Uncategorized

You may think that routine visits to your child’s doctor is sufficient in tracking their development. However, knowing the basic developmental milestones for children is important so you can recognize any issues as they occur.
All children develop at different rates. Developmental milestones are merely guidelines to gage a child’s development, not define it. If your child is falling a bit behind for their age, it may simply be a minor delay which is common for most children.

However, your instincts cannot be ignored. If you feel that your child is not displaying skills they should be at their age, do not hesitate to contact a medical professional.

Developmental milestones are typically organized into the following 5 categories:

Gross Motor Development
Fine Motor Development
Language Development
Cognitive Development
Social Development.

Gross Motor Development

Gross motor movements refer to those made with the large muscles of the body – the arms, legs, abdomen, feet, etc. Apart from watching your newborn begin to move and use their bodies, paying particular attention to activities such as ball play (rolling, kicking, throwing and catching a ball) or how they navigate steps and stairs, will help you gage the development of their gross motor skills.

0-3 Months
The first large muscle movements your little one will be able to perform is to lift their head and hold it up as well as roll over from front to back and from back to front.

4-8 Months
During this age, your baby will begin to sit with support and soon be able to do so independently. At this time, they may be crawling forward on their belly.

9-12 Months
Around this age your child will pull themselves into a standing position and begin “cruising”, a term that refers to when a baby motors around the room holding on to furniture. These activities are a precursor to walking, which may also happen during this age. They may also begin to play with balls and should be capable of rolling one.

12-24 Months
Between the ages of 12 and 24 months, your child will learn to walk and eventually run – it won’t be graceful and may look rather clumsy. They may also begin experimenting with the act of jumping and begin by jumping with both feet.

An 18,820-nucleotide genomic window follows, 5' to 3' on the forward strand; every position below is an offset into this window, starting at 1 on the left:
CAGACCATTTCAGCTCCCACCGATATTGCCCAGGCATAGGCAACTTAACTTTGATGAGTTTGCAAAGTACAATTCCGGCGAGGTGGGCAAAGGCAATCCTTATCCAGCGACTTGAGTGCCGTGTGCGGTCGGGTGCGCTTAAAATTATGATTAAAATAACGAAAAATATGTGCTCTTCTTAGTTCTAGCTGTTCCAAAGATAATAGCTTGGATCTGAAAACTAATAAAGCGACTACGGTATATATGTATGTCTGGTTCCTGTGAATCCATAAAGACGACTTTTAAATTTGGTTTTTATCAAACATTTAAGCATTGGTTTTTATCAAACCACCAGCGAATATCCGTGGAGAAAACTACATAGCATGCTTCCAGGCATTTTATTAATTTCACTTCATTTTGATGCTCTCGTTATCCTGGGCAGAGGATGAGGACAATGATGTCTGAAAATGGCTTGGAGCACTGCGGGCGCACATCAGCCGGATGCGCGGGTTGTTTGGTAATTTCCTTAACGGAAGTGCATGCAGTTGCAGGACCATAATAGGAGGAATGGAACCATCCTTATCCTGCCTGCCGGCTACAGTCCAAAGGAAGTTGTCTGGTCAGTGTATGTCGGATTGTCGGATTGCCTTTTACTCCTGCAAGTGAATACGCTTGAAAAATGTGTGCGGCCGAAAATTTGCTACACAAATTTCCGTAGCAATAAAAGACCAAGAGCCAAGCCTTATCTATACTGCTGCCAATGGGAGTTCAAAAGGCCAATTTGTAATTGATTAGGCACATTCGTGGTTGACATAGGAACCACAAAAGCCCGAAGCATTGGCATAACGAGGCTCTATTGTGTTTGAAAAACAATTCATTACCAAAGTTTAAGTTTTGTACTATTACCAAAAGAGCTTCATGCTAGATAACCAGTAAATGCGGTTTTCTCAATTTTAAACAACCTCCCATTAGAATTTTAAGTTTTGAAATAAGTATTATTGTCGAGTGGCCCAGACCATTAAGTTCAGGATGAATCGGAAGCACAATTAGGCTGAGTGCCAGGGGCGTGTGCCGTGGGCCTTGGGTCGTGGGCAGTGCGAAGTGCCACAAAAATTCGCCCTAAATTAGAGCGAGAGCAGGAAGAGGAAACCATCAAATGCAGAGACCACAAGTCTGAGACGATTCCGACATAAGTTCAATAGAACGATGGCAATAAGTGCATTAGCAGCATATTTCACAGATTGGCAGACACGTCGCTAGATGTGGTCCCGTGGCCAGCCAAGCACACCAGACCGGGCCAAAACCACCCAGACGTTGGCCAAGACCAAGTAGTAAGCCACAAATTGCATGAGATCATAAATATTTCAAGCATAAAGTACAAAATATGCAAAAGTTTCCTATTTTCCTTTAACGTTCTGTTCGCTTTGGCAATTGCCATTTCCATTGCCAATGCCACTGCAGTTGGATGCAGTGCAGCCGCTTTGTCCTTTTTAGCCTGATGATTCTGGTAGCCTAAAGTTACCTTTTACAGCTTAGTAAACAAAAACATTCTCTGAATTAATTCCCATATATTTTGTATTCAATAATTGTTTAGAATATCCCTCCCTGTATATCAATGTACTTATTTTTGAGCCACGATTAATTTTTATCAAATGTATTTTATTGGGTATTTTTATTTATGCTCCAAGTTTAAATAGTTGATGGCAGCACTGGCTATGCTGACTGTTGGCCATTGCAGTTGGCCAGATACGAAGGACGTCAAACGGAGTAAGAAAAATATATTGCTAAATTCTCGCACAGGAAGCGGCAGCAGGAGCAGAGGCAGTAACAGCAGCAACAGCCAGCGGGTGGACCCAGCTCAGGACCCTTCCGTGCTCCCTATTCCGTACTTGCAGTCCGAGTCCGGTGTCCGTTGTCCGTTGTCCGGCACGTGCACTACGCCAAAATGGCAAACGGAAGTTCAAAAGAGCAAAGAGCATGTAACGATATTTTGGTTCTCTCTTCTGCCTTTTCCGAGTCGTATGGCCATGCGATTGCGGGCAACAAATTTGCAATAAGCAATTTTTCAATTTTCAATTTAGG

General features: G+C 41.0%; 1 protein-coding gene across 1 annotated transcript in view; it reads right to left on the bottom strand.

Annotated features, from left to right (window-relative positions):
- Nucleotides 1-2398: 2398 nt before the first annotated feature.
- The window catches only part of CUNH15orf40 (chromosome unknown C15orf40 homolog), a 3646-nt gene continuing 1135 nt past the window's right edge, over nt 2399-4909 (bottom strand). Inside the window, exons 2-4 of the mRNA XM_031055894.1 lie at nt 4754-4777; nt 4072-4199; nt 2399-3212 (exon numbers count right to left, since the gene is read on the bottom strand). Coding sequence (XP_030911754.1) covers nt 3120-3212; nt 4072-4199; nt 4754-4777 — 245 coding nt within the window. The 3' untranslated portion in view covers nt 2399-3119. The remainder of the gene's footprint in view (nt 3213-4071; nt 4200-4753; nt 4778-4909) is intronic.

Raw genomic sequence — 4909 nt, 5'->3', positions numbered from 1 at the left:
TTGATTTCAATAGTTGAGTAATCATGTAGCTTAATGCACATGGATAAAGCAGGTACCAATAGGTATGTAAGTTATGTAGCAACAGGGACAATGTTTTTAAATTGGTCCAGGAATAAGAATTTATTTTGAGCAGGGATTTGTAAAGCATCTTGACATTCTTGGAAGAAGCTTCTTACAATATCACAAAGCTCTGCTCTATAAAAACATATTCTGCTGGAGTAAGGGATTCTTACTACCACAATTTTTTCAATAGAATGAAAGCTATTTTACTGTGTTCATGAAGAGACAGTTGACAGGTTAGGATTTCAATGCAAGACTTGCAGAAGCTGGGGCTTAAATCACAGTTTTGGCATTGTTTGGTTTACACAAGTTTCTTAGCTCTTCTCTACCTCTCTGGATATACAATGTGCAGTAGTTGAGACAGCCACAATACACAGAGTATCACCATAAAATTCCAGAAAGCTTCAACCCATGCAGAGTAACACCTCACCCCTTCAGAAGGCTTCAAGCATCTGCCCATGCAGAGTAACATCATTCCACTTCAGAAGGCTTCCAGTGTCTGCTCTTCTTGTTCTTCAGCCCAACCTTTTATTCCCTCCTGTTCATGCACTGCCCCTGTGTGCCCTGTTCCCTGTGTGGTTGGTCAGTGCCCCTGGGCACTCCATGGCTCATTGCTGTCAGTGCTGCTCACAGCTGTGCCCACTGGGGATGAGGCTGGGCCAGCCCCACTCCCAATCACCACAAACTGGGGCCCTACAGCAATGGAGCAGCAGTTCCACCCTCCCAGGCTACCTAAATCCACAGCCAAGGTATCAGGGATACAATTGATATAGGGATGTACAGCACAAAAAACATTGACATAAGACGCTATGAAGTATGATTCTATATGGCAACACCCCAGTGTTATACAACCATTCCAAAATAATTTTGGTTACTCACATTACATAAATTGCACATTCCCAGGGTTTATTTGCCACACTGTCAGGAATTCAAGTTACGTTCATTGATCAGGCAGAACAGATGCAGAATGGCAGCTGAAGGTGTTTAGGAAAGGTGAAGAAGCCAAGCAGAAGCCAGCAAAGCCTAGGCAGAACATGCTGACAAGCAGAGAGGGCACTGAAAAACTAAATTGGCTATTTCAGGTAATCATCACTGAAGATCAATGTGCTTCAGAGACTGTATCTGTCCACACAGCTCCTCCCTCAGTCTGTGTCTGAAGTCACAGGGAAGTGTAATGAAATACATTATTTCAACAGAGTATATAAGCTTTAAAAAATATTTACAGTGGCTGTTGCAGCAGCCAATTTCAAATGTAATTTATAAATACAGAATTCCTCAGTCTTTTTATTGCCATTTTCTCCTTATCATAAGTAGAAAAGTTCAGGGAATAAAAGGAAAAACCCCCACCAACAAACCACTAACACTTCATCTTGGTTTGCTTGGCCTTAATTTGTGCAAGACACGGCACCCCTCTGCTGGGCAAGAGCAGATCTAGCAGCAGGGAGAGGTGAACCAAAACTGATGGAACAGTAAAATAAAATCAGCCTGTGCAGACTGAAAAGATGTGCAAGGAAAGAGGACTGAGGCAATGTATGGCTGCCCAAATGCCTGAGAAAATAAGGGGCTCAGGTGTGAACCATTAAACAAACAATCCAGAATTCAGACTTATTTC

2 Years Old
By the age of 2, your (not so) little one is walking, running more smoothly and climbing on and off furniture. They are able to pick up and carry toys – which means they are also capable of cleaning up their toys (and don’t let them tell you any different!).

3 Years Old
It is the age of 3 that your child begins to develop a sense of body awareness. Body awareness refers to knowing where your body parts are without looking at them. This ability is going to help them develop skills such as using playground equipment and pedaling a tricycle. You may even see your little one walking on their tiptoes – so now they are capable of cleaning up AND being quiet!

4 Years Old
I like to think of 4 years old as the Golden Age of Gross Motor Play – they can kick, throw and catch a ball, stop easily and change directions while running and jump over objects. Playground equipment is a breeze and they may be ready for a real bike with training wheels.

5 Years Old
By the age of 5, children are able to jump sideways and use moving toys such as scooters and bikes. They also have enough upper body strength to get up without using their hands.

Fine Motor Development

Since gross motor development refers to larger muscles, fine motor movements are those made through the coordination of the small muscles of the hand and fingers. From grabbing toys to holding a pencil, the movement of your little one’s hands will become more refined as they grow and develop.

0-3 Months
Beginning in their early days, infants will try to use their hands to reach and grasp objects. It’s likely that during this time they will not be successful – they are simply practicing their hand-eye coordination.

4-8 Months
After all that practice, your baby will be able to reach and grab objects with success! During this time, they will also begin to transfer items from one hand to another.

9-12 Months
During this age they will begin to use what is called a “pincer grasp” by grabbing at things with their finger and thumb. They will be able to clasp their hands by interlacing their fingers and they may begin to play with toys such as blocks.

12-24 Months
Those objects being picked up are now being released and your child may find great delight into dropping items into a jar or bucket. If given a crayon or pen they will likely grasp it with their whole fist and create scribbles. Those blocks may become a block tower and they should be able to turn the pages of a book.

2 Years Old
By now your child has developed a “digital grasp”, which is just a fancy way of describing a grasp where the fingers are pointed downward toward the bottom of the pencil or crayon. Which these writing implements they will begin to scribble in a circular motion and draw vertical lines.

3 Years Old